In 1951 the Second World War was not long over and the Cold War was generating anxiety in the West. It was then that Martyn Lloyd-Jones preached these eight sermons on the great truths of John 14:1-12 to comfort, strengthen, and encourage those dealing with fear and uncertainty.
In these never-before published sermons, Lloyd-Jones does not lull fear to rest. He shows how to deal with fear by confronting it, recognizing it, and realizing that the only way to address it is found in the unchanging gospel.
The business of the gospel of Jesus Christ, therefore, is not to reform the individual or the whole world; it is to take hold of us one by one and to bring us out of it, to give us a new birth, a new life, a new beginning. It makes men and women children of God. It gives them a new outlook, a new power, and sets before them the blessed hope of life with God in eternity.
That, let me emphasize again, is the Christian message. The gospel is not merely an exposition of the Sermon on the Mount and its social application in order to make this world a better place. Men have been preaching that kind of thing for so many years and trying to put it into practice, but look at the results! To ask unregenerate people to live the Sermon on the Mount is mockery; they cannot do it. They cannot keep the Ten Commandments; they cannot even live up to their own moral standards. But how glibly people talk about “the social application of the gospel” and about bringing in the kingdom of God.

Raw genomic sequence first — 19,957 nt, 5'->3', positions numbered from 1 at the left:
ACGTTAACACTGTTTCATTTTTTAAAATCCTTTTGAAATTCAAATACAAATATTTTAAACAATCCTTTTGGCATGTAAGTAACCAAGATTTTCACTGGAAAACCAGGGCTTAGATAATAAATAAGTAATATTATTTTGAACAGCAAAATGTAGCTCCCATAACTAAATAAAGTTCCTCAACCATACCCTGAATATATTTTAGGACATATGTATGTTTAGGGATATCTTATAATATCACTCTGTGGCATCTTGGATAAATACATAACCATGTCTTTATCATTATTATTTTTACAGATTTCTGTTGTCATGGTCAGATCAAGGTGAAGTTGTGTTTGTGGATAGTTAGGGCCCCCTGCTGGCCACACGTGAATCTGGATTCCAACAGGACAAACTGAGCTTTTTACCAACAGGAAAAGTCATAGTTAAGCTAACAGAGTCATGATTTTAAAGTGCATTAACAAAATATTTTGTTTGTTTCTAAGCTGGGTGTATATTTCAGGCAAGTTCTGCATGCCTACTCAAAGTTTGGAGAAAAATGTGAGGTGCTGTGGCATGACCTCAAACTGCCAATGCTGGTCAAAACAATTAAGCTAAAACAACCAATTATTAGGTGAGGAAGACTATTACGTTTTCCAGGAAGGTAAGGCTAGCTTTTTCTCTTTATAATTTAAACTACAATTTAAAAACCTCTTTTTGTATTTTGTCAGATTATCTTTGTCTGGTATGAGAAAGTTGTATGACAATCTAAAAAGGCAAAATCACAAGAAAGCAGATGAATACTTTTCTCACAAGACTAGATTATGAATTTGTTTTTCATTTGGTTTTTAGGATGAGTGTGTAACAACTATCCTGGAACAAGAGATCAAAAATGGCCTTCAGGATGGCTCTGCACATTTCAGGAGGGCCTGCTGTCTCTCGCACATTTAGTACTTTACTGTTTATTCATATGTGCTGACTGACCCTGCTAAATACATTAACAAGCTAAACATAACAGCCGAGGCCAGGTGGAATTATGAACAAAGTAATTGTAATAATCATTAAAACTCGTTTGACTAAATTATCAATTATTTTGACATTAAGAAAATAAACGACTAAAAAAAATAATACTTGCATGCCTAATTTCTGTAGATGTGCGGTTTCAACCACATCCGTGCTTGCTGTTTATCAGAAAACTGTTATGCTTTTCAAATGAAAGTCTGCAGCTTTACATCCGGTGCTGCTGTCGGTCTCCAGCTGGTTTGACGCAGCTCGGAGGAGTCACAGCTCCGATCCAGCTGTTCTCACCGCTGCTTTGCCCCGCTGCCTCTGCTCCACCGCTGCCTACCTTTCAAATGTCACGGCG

There is a kingdom of darkness and a kingdom of light, and these two kingdoms are here together in this world.
Oh, the tragedy of it all! No, we need to be born again, to be regenerated, and the gospel offers to do that. So side by side in this world of time, you have these new people, the citizens of the kingdom of God, and those who belong to Satan. “Ye,” said Christ to the Pharisees, “are of your father the devil, and the lusts of your father ye will do” (John 8:44). There is a kingdom of darkness and a kingdom of light, and these two kingdoms are here together in this world—that is another aspect of the gospel message.
Excerpt from Let Not Your Heart Be Troubled by Martyn Lloyd Jones.